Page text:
Pollination is the term used for the sexual reproduction and fertilisation of one plant by another. Most plants require pollination from another plant to reproduce in order to keep that particular species alive and to keep the genetic diversity within the species. The most common way for a plant to do this is by the use of pollinators such as bees. Only a few plants in the world can reproduce asexually. This is where a plant can reproduce on its own without being fertilised by another.
Types of Pollination
About 80% of all known plants require the use of organisms, usually insects, to help with their fertilisation and reproductive cycle. Insects such as bees, wasps, moths, butterflies, and flies all assist in this event causing the propagation of the species. Some birds such as the humming bird also help plants and flowers reproduce. Water based plants, use different methods which often involve releasing their pollen into the water and allowing the water flow to carry it to other plants either on the surface of the water or submerged. This process is called Hydrophily. Another way plants can pollinate each other is by using the wind to carry its pollen to other flowers and plants. This pollination process is called anemophily and is most common in grasses, many deciduous trees and conifers.
Male Reproductive Organs in Flowers
Flowers are considered to be the reproductive unit of many plants. Some contain both male and female reproductive organs. This is so they can assist with the fertilisation of another plant while reproducing from their own fertilised seeds. The male reproductive organs consist of the stamen, which contains the anther. This produces the pollen necessary for fertilisation. The anther is usually situated on a thin stem called the filament.
Female Reproductive Organs in Flowers
The female reproductive organs are made up of the stigma, which receive the pollen used for fertilisation, and the ovary that houses the ovules. The ovules are the cells that become the seeds once they have been fertilised.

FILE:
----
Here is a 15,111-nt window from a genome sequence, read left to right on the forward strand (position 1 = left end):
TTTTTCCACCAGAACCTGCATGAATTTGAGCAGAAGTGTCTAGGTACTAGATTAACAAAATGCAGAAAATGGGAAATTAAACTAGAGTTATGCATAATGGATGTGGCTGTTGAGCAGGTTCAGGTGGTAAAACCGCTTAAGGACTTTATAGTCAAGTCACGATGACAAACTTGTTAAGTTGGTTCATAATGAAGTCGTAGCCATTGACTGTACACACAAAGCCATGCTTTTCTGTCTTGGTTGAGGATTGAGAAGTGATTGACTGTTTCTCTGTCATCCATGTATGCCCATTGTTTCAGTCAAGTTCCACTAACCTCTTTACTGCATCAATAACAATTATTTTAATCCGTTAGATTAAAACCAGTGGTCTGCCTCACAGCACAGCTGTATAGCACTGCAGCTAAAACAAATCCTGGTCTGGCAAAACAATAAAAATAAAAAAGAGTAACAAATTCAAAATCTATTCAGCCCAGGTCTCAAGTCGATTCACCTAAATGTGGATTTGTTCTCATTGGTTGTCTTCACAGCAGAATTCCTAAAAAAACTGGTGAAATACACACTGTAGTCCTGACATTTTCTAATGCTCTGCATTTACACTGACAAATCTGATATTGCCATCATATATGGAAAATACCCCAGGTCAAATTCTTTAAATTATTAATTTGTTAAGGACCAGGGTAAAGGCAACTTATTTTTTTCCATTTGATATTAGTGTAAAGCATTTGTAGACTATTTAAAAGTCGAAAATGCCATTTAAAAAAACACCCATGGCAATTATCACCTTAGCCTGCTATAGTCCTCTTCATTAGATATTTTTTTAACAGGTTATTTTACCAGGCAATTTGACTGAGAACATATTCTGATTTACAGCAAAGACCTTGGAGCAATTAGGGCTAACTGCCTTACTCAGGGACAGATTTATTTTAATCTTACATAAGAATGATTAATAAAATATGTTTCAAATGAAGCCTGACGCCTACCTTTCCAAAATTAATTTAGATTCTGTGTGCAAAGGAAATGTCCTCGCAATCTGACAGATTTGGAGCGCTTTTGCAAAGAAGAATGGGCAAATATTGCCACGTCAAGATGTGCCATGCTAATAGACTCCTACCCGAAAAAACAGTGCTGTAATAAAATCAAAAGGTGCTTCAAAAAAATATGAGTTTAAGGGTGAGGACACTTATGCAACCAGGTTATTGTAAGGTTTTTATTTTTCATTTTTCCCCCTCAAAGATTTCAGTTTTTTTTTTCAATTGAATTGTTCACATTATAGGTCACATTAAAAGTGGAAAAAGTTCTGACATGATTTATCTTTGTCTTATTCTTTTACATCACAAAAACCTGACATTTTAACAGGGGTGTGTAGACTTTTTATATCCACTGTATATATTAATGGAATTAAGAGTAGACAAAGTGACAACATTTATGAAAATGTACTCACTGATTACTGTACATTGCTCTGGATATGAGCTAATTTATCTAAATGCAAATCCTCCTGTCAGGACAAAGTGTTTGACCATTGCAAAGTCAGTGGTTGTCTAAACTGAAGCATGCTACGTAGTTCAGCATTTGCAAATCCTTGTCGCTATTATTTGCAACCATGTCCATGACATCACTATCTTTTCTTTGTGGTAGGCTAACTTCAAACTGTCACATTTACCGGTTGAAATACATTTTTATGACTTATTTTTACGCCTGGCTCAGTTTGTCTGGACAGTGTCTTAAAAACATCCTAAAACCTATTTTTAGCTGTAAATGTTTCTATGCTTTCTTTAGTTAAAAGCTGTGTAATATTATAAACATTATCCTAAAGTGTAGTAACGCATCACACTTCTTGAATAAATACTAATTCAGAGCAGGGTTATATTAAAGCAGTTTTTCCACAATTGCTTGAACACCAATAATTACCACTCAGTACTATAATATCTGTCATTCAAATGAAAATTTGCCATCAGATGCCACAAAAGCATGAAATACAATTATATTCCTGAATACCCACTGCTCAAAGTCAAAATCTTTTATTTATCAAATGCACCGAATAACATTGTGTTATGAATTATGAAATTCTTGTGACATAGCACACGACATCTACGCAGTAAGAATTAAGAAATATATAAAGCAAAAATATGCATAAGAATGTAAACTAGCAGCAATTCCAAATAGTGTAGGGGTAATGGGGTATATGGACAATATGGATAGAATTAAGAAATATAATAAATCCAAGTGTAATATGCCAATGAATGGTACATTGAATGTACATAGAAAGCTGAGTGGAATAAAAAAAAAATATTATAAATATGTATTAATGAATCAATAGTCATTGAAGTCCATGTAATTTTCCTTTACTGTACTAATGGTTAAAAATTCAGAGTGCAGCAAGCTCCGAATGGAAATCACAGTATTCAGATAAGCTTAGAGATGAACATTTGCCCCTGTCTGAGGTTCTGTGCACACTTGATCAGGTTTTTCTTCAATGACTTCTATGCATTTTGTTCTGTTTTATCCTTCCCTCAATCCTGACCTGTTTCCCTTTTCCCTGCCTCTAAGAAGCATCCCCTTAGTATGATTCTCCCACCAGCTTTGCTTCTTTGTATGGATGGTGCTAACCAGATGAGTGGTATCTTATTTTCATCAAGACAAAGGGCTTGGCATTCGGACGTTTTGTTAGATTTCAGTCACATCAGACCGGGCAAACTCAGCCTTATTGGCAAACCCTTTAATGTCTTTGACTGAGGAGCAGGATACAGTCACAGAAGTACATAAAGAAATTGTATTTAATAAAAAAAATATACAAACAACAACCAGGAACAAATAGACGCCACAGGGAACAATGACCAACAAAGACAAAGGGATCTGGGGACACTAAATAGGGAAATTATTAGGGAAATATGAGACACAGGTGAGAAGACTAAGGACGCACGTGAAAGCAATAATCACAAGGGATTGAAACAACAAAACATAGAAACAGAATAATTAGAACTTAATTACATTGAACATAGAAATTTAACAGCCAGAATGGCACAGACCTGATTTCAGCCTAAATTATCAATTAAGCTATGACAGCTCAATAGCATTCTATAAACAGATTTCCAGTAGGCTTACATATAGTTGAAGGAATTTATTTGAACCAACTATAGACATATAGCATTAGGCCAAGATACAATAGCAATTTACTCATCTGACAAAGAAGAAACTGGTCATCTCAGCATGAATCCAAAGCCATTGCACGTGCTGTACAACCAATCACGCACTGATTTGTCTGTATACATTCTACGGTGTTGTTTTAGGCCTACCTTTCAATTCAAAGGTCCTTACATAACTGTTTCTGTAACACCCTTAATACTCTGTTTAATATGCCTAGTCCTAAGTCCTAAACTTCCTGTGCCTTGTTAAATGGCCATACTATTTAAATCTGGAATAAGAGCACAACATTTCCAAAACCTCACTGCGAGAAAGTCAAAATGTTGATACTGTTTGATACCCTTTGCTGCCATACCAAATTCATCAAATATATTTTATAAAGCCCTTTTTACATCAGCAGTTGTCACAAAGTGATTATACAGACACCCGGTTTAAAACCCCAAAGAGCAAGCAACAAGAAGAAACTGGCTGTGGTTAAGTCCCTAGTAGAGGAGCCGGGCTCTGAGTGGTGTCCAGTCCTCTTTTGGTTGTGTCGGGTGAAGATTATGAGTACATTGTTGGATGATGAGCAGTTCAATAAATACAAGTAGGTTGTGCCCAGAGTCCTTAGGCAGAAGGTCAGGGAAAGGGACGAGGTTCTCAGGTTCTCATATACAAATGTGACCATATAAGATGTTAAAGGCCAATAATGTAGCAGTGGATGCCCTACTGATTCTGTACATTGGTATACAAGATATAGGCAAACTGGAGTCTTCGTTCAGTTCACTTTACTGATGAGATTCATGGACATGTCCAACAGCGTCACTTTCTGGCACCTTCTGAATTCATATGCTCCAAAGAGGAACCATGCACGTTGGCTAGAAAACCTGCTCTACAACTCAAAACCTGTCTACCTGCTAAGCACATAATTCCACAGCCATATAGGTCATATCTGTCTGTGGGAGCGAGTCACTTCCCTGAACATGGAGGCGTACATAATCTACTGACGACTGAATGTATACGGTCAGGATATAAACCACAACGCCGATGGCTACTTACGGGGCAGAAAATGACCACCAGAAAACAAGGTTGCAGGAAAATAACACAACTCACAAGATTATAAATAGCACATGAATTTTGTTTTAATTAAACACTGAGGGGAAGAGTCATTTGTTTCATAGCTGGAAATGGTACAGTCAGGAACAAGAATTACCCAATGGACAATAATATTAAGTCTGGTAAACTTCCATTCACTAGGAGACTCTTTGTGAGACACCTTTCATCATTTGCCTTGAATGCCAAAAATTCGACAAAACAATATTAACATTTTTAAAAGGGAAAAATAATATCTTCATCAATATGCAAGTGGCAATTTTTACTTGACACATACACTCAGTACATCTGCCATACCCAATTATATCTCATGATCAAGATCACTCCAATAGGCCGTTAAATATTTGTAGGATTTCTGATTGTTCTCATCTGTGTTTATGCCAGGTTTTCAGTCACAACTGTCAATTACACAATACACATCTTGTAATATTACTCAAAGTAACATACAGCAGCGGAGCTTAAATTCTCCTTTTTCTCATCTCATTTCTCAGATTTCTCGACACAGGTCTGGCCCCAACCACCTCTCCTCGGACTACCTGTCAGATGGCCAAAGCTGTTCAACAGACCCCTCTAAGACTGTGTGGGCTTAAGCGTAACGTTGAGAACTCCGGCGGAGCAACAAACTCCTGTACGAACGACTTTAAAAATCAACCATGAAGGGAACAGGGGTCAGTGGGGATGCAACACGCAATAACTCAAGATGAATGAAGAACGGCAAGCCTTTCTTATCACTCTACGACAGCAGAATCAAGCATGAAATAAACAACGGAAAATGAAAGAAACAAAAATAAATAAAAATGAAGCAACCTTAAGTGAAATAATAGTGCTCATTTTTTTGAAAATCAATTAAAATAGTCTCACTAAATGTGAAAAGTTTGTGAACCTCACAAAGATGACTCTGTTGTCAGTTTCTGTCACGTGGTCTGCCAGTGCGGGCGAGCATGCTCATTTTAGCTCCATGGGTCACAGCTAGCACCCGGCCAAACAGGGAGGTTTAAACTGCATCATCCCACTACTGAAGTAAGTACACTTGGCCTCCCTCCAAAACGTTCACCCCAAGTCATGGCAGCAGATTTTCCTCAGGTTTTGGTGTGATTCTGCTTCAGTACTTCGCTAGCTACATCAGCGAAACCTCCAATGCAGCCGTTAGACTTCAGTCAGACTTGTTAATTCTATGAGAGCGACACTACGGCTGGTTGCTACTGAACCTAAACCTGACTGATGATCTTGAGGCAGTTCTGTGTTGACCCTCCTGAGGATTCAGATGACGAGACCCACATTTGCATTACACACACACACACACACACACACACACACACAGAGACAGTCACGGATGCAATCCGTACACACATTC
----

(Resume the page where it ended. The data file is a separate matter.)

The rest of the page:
Bees are attracted to two things in plants: pollen and nectar. Nectar is full of sugars and provides the bee with its main source of energy, while pollen provides a diet of fats and proteins. The nectar is created in nectarines which are glands within a plant or flower designed specifically for this purpose. Bees collect nectar in order to take it back to their nest where worker bees turn it into honey. This honey is then placed into honeycombs and sealed with wax so it can be eaten later. Bees create these honeycombs to see them through the winter months when food may be scarce.
Bees are considered to be pollinators, this is because they are the means by which the pollen is moved from one flower to another thus fertilising (or pollinating) the plant. In their quest to collect food they land on flowers and plants in order to drink the nectar. While doing this they brush up against the anther within the flower. Pollen is rubbed off and sticks to the coat of the bee. When the bee has collected what it can from that particular flower it moves on to another carrying the pollen with it. Upon landing on another flower the pollen is rubbed off of the bee and falls into the stigma, fertilising the ovules in the ovary of the plant.
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